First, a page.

By Topic

Wave Buoy and Translator Motions—On-Site Measurements and Simulations

Sign In

Cookies must be enabled to login.After enabling cookies , please use refresh or reload or ctrl+f5 on the browser for the login options.

Formats Non-Member Member
$33 $13
Learn how you can qualify for the best price for this item!
Become an IEEE Member or Subscribe to
IEEE Xplore for exclusive pricing!
close button

puzzle piece

IEEE membership options for an individual and IEEE Xplore subscriptions for an organization offer the most affordable access to essential journal articles, conference papers, standards, eBooks, and eLearning courses.

Learn more about:

IEEE membership

IEEE Xplore subscriptions

6 Author(s)
Tyrberg, S. ; Dept. of Eng. Sci., Div. for Electr., Uppsala Univ., Uppsala, Sweden ; Svensson, O. ; Kurupath, V. ; Engstrom, J.
more authors

For a complete understanding of a wave energy conversion device, it is important to know how the proposed device moves in the water, how this motion can be measured, and to what extent the motion can be predicted or simulated. The magnitude and character of the motion has impacts on engineering issues and optimization of control parameters, as well as the theoretical understanding of the system. This paper presents real sea measurements of buoy motion and translator motion for a wave energy system using a linear generator. Buoy motion has been measured using two different systems: a land-based optical system and a buoy-based accelerometer system. The data have been compared to simulations from a Simulink model for the entire system. The two real sea measurements of buoy motion have been found to correlate well in the vertical direction, where the measured range of motion and the standard deviation of the position distributions differed with 3 and 4 cm, respectively. The difference in the horizontal direction is more substantial. The main reason for this is that the buoy rotation about its axis of symmetry was not measured. However, used together the two systems give a good understanding of buoy motion. In a first comparison, the simulations show good agreement with the measured motion for both translator and buoy.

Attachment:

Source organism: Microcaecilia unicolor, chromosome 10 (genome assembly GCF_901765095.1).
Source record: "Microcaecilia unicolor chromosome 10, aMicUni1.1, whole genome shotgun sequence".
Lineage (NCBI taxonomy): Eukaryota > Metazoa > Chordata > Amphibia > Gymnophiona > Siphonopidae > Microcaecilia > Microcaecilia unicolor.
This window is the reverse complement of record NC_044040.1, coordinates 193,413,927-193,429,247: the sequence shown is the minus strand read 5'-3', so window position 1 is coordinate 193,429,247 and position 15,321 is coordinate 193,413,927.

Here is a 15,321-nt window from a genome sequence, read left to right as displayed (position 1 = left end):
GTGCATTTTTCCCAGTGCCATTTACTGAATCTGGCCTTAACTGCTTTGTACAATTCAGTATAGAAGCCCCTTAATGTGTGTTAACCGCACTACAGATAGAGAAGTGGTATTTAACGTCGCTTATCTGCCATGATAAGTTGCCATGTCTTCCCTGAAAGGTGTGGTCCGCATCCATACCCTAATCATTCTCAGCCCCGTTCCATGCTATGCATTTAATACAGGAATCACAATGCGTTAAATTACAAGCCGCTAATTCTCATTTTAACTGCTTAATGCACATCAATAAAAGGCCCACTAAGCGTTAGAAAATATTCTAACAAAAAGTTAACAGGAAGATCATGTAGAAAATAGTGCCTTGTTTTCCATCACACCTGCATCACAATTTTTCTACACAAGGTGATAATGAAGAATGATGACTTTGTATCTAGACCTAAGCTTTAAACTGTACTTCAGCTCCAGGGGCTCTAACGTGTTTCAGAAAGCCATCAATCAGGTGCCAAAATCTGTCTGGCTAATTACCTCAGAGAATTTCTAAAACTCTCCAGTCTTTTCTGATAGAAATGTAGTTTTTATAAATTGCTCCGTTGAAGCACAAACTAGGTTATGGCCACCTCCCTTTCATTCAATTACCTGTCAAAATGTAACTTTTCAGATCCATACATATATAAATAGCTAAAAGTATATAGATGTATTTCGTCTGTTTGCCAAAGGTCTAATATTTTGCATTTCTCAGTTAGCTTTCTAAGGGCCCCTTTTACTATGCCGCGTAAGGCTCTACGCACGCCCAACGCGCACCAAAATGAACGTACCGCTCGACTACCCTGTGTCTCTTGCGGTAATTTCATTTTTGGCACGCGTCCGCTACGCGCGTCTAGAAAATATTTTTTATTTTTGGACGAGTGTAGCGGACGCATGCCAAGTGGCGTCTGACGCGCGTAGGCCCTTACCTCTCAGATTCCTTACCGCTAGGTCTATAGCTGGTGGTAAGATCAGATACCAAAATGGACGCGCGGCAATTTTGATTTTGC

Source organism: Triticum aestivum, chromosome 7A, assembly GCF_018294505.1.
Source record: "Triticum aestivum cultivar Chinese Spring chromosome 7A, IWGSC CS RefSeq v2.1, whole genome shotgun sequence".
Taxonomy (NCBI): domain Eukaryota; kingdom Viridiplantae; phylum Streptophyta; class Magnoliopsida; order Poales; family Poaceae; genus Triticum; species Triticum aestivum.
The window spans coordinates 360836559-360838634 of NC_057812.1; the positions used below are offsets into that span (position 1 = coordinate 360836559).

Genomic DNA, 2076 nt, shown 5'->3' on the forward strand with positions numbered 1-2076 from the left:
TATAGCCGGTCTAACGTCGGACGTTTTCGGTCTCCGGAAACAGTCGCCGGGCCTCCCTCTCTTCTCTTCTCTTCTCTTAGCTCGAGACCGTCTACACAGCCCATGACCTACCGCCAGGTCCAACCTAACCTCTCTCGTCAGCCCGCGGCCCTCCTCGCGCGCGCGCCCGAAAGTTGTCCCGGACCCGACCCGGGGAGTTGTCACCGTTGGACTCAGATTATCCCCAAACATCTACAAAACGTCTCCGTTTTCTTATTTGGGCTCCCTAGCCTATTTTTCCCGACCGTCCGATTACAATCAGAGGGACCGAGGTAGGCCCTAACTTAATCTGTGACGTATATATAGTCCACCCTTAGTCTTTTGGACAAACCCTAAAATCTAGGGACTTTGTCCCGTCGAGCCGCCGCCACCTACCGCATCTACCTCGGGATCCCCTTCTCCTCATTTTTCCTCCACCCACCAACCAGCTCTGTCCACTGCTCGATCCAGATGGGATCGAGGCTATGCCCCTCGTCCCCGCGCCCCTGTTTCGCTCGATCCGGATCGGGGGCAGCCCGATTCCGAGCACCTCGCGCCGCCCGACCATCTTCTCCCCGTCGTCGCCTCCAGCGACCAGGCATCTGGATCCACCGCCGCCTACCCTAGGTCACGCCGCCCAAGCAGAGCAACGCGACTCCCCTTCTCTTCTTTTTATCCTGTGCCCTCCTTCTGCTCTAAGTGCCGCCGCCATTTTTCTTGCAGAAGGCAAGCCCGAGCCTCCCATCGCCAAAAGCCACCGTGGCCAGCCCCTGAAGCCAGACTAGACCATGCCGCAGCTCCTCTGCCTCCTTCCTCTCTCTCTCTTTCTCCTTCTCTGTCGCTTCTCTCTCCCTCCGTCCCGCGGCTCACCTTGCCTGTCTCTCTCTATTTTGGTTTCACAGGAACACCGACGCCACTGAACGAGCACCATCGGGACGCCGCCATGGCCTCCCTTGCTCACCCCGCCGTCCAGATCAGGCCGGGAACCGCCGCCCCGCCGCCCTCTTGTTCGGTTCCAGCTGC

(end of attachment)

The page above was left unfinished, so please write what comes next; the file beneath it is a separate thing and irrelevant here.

Published in:

Oceanic Engineering, IEEE Journal of  (Volume:36 ,  Issue: 3 )